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Two Comanche Girls

1834 George Catlin Born: Wilkes-Barre, Pennsylvania 1796 Died: Jersey City, New Jersey 1872 oil on canvas 29 x 24 in. (73.7 x 60.9 cm) Smithsonian American Art Museum Gift of Mrs. Joseph Harrison, Jr. 1985.66.53-54 Not currently on view


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The scene, painted by George Catlin at a Comanche village in 1834, shows “the wigwam of the Chief, his dogs, and his five children.” The artist also described the village as “six or eight hundred skin-covered lodges, made of poles and buffalo skins, in the manner precisely as those of the Sioux and other Missouri tribes . . . This village with its thousands of wild inmates, with horses and dogs, and wild sports and domestic occupations, presents a most curious scene; and the manners and looks of the people, a rich subject for the brush and the pen.” (Catlin, Letters and Notes, vol. 2, no. 42, 1841, reprint 1973, and 1848 Catalogue, Catlin’s Indian Gallery, SAAM online exhibition)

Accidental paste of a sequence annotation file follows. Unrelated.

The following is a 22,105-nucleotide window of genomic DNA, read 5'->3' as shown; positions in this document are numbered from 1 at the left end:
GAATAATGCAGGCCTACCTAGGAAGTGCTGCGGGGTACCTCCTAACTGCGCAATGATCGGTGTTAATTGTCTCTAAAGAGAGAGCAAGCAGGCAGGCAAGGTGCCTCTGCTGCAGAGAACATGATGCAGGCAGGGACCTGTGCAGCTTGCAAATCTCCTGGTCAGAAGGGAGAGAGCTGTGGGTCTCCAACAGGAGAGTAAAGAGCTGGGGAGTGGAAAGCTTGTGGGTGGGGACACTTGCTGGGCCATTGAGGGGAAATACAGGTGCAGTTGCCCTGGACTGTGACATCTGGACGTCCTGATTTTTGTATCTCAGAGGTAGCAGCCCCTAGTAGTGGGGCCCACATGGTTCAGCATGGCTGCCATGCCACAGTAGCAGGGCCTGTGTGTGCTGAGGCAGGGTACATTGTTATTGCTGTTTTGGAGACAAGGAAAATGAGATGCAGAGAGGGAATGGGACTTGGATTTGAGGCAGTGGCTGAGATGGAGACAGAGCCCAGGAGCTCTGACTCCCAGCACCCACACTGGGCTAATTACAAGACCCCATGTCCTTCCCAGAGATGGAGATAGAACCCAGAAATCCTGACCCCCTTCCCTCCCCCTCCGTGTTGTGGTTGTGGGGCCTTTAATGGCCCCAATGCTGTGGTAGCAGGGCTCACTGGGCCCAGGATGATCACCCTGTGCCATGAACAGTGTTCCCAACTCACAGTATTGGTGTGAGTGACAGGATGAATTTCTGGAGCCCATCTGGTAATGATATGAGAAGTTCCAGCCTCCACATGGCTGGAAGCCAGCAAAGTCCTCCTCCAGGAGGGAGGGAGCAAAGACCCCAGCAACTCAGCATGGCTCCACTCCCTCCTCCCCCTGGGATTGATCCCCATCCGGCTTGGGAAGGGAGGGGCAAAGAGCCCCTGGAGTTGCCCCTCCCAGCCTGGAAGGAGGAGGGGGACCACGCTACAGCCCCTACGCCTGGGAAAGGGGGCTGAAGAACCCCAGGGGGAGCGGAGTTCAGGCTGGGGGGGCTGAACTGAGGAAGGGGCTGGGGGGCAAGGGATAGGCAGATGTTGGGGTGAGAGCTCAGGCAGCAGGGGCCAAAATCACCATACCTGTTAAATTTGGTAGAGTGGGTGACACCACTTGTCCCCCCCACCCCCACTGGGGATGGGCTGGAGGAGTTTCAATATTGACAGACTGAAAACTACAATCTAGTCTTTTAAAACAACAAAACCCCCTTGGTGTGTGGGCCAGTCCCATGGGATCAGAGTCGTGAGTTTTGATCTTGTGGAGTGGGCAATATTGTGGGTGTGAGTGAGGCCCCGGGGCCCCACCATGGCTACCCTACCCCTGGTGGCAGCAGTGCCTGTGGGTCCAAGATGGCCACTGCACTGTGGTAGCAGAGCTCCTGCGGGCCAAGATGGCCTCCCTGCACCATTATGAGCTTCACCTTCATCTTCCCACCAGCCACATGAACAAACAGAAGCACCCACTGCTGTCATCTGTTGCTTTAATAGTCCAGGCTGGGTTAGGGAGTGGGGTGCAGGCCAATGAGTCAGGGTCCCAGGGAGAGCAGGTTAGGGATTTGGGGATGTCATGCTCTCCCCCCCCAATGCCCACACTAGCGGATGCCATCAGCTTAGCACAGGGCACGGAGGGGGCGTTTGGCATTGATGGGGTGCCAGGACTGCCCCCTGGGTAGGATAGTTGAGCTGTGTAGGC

Keywords

Architecture Exterior - domestic - teepee

Children

Ethnic - Indian - Comanche

painting

paint - oil

fabric - canvas

metal - aluminum - support added